Union Members and Membership Rate

Keeping Pace with National Income Growth

As the terms that have premised the spring wage offensive undergo change, what needs to be done to realize wage increases that correspond to the growth of national income?

First, labor unions need to be reformed. In order to strengthen their bargaining power, it will be necessary to increase their membership rate. To achieve this, stemming the decline of the membership rate of regular employees, who are the current core of labor unions, will be important. Equally important will be increasing the union membership rate of nonregular workers, centering on part-time employees whose numbers have been growing in recent years. While the union membership rate of part-time employees has been rising, it was still only 8.5% in 2022.

Another issue is the way the union membership rate is tilted toward large companies. While the membership rate is 39.6% for private enterprises with 1,000 or more employees, this rate is 10.5% for those with 100 to 999 employees and an extremely low 0.8% for those with 99 or fewer employees. A major issue will be how to increase the union membership rate of small and medium-sized enterprises.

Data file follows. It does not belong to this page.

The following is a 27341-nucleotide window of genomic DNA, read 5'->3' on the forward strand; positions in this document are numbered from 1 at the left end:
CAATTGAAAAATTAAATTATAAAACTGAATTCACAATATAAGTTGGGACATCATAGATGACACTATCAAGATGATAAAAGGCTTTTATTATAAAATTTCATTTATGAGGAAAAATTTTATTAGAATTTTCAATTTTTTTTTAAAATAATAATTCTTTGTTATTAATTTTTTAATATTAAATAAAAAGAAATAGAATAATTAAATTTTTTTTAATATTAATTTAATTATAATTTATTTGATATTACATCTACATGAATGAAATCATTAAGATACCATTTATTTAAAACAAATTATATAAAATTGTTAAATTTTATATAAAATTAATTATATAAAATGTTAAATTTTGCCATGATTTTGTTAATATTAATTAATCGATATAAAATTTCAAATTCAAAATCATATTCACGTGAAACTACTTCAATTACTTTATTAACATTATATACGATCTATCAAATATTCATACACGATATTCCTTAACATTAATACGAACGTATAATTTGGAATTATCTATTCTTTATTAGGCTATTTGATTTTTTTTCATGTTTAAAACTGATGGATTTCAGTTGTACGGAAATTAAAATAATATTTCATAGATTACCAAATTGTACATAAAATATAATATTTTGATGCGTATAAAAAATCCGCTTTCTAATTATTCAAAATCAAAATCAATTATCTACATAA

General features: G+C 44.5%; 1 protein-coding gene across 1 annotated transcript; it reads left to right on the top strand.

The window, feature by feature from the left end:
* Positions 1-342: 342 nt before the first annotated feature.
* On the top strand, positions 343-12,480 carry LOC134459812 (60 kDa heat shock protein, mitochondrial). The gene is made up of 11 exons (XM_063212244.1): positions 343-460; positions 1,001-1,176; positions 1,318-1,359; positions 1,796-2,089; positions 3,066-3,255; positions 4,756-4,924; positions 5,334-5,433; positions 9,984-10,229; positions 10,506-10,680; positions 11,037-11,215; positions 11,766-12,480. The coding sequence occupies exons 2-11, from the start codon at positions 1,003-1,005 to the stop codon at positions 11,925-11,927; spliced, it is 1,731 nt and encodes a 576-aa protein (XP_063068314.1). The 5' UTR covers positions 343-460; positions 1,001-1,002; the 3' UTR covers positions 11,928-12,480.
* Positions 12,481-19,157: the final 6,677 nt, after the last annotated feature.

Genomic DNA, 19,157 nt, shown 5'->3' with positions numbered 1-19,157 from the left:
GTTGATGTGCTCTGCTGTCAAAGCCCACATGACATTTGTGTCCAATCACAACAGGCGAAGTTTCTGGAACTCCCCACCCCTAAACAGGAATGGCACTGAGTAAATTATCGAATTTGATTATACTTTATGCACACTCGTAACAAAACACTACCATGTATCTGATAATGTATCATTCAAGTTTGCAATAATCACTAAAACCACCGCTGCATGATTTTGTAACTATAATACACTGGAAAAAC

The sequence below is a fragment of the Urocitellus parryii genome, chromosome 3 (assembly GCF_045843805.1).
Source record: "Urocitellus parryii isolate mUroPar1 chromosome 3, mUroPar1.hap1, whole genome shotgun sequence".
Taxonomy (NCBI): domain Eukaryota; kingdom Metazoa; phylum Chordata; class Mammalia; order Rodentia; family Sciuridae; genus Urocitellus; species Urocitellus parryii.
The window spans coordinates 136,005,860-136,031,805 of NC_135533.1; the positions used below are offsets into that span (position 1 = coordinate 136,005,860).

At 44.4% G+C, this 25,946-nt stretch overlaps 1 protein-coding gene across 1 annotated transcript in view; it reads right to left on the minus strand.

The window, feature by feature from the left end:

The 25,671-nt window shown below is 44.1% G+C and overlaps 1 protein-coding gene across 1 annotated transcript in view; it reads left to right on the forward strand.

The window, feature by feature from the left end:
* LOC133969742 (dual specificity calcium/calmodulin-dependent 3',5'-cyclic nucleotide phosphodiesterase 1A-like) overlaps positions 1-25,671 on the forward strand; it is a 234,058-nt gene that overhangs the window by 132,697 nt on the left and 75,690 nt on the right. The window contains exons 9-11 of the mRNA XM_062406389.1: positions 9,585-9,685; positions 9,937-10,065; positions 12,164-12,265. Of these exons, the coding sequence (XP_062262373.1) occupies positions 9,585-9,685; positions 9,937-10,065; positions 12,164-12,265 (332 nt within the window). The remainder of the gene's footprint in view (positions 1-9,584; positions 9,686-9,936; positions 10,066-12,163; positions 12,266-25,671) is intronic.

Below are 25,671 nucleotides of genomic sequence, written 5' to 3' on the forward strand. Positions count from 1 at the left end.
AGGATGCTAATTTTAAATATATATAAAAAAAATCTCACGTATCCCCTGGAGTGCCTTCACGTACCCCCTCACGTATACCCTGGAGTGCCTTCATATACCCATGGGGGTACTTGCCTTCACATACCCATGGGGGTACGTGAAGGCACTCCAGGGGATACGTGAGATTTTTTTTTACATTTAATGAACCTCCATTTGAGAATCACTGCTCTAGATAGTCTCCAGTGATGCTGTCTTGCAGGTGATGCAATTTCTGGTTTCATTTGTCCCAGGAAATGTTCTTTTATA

Second, the labor market needs to be reformed. Labor unions currently premise their activities on a lifetime employment system. While companies compete in hiring new graduates under this system, the position of the company becomes far stronger than that of employees once they are hired. This interferes with corporate acceptance of demands for wage increases. To resolve this situation, it will be necessary to expand the flexibility of the labor market and to use the power of the market to strengthen employees’ bargaining power. If companies compete in hiring beyond new graduates, they are likely to offer the human resources they need wages suitable for the level of contribution they expect.